Time or Eternity? ™

The Church in the book of Revelation

In Revelation on March 5, 2011 at 8:00 am

The fortunes of the Church are to be traced in the Revelation of St. John; and the first thing necessary therefore is that we shall learn what the Church is. To accomplish this is the leading aim of the second and third chapters of the book. The first chapter of Revelation is the Introduction or Prologue of the book, containing the ideas to be afterwards illustrated in the history of the Church. The struggle of the Church with the world does not yet begin, nor will it begin until we come to chap. vi. In the meantime we are to see in chaps. ii. and iii. that Body of Christ the struggle and victory of which are to engage our thoughts.  These chapters consist of seven epistles addressed to the churches of the seven cities of Asia named in chap. i. II, and now written to in the same order, beginning with Ephesus and ending with Laodicea.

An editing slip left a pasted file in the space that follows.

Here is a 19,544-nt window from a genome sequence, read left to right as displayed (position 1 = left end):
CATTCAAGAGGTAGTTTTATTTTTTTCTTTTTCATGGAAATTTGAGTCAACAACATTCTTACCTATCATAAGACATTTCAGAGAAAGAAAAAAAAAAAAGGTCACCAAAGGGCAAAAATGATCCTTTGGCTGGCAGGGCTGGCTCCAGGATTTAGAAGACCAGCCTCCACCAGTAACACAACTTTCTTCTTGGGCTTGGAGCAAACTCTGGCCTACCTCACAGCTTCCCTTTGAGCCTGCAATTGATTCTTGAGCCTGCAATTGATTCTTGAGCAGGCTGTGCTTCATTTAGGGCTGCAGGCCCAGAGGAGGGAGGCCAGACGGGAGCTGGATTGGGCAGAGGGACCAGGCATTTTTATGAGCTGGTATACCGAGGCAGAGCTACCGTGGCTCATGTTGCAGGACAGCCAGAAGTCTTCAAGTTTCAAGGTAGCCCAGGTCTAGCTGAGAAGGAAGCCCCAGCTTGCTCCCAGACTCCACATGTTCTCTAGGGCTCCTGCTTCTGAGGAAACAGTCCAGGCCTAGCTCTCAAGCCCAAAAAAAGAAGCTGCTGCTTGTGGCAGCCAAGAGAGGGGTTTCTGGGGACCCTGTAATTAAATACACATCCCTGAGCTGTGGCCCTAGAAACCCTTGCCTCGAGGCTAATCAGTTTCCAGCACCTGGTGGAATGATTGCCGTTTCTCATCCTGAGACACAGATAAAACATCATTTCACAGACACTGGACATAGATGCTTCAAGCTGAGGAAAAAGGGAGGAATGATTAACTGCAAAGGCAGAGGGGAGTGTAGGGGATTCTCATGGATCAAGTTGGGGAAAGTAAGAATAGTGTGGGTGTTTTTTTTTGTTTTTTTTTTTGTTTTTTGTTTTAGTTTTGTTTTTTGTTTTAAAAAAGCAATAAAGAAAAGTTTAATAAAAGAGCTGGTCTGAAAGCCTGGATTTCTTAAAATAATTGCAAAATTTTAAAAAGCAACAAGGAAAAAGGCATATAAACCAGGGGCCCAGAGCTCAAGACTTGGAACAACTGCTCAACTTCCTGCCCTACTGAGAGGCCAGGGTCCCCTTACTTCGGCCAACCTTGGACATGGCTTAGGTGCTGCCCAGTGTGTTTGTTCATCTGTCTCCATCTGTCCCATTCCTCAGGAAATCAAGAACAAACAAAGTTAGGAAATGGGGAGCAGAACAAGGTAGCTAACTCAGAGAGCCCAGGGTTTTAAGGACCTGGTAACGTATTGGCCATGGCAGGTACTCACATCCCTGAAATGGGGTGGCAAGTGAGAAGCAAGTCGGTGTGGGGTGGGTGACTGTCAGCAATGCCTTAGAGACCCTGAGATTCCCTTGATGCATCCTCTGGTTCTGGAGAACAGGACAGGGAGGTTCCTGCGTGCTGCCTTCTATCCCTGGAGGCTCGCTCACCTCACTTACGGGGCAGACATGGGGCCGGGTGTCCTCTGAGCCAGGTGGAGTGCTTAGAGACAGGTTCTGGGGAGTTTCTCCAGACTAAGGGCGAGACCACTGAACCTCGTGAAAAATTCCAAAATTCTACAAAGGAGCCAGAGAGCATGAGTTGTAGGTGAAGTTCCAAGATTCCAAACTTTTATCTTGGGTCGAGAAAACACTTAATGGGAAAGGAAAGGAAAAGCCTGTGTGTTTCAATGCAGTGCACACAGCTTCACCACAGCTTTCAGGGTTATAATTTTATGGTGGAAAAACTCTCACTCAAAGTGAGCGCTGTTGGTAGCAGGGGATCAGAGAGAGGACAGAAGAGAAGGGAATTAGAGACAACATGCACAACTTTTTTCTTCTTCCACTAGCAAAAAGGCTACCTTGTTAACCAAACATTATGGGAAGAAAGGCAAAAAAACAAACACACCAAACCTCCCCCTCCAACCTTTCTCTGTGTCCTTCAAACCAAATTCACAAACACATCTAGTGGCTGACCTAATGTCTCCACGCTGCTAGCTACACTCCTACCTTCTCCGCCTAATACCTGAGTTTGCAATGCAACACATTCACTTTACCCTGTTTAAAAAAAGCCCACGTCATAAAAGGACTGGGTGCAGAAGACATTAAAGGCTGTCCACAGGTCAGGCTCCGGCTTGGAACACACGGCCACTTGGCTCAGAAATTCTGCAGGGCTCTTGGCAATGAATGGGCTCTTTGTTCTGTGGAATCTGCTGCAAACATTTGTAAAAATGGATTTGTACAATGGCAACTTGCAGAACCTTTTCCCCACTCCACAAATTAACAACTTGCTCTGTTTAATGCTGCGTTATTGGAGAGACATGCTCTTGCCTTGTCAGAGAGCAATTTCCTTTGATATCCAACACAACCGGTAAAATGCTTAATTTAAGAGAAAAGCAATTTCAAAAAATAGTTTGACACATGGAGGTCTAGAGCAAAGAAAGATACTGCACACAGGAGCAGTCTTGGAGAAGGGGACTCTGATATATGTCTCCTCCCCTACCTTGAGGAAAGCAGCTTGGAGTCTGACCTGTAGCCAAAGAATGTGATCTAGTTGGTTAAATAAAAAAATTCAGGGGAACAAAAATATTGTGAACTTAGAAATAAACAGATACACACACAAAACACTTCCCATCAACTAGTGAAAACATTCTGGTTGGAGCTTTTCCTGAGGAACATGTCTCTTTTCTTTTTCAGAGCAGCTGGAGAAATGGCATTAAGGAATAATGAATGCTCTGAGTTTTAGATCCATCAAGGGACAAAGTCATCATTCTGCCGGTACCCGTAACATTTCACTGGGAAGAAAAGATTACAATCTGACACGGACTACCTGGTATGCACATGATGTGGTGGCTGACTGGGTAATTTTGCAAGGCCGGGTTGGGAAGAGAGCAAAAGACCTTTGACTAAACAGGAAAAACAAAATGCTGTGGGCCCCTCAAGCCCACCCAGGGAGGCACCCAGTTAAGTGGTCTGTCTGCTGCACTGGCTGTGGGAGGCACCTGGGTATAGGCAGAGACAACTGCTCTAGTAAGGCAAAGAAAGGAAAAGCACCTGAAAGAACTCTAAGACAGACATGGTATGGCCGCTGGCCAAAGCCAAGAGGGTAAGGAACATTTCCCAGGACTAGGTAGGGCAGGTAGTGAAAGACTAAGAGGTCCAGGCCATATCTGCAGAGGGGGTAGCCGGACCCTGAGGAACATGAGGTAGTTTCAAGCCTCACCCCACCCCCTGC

The seven epistles being addressed to the seven churches, and not to any individual in each, the following particulars with regard to them ought to be kept in view:— They are intended to set before us a picture of the universal Church. At first sight indeed it may seem as if they were only to be looked at individually and separately. The different churches are addressed by name. In what is said of each there is nothing out of keeping with what we may easily suppose to have been its condition at the time. There is as much reason to believe that each epistle contains an actual historical picture as there is to believe this in the case of the epistles of St. Paul to Rome, or Corinth, or Ephesus, or Philippi.  The question, however, is not thus exhausted; for it is perfectly possible that both certain churches and certain particulars in their state may have been selected rather than others, because they afforded the best typical representation of the universal Church. Several reasons may satisfy us that this was actually done. (1) We have good ground for believing that, besides these seven churches of Asia, there were other churches in existence in the same district at the time when the Apostle wrote. One of the early fathers speaks of churches at Magnesia and Tralles. It is also possible that there were churches at Colossse and Hierapolis, although these cities had suffered from an earthquake shortly after the days of St. Paul. Yet St. John addressed himself not to seven, but to “the seven churches which are in Asia,” as if there were no more churches in the province.1 More, however, there certainly were; and he cannot therefore have intended to address them all. He makes a selection, without saying that he does so; and it is a natural supposition that his selection is designed to represent the universal Church. (2) The nature of the call to the hearers of each epistle to give heed to the words addressed to them leads to the same conclusion. Had each epistle been designed only for those to whom it was immediately sent, that call would probably have been addressed to them alone. Instead of this it is couched in the most general form : He that hath an ear, let him hear what the Spirit saith to the churches. The seven churches then of chaps. ii. and iii. are thus intended to represent the one universal Church. The Seer selects such particular churches of Asia and such special features of their condition as afford the best illustration of that state of God’s kingdom in the world which is to be the great subject of his prophetic words. He is to keep in view throughout all his revelation certain aspects of the Church in herself and in her relation to the world. But these aspects were not merely in the bosom of the future. Still less are they an ideal picture drawn from the resources of the writer’s own imagination. To his enlightened eye, looking abroad over that part of the world in which his lot was cast, they were also present, one in one church, another in another. St. John therefore groups them together. They are ” the things which are,” and they are types of “the things which shall come to pass hereafter.” In the first group the Church has stood firm against the world. She is full of toil and endurance; in her poverty she is rich; and the troubles of the future she does not fear. She holds fast the name of Christ, and openly confesses Him. Seeds of evil are indeed within her, which will too soon develop themselves; but she has the Divine life within her in as much perfection as can be expected amidst the infirmities of our present state. She walks with God and hears His voice in her earthly paradise. In the second group the evil seed sown by the enemy has sprung up. The Church tolerates the sins that are around her, makes her league with the world, and yields to its influence. She rallies indeed at times to her new and higher life, but she finally submits to the world and is satisfied with its goods. There are many faithful ones, it is true, in her midst. As in the Jewish Church there was a “remnant according to the election of grace,” so in her there are those who listen to the Saviour’s voice and follow Him. Yet they are the smaller portion of her members, and they shall eventually come forth out of her. It is the same sad story which has marked all the previous dispensations of the Almighty with His people, and which will continue to be repeated until the Second Coming of the Lord. That story culminates in this book of the Revelation of St. John, when the bride, allying herself with the world, becomes a harlot, and when the Seer hears “another voice out of heaven, saying, Come forth, My people, out of her, that ye have no fellowship with her sins, and that ye receive not of her plagues.”

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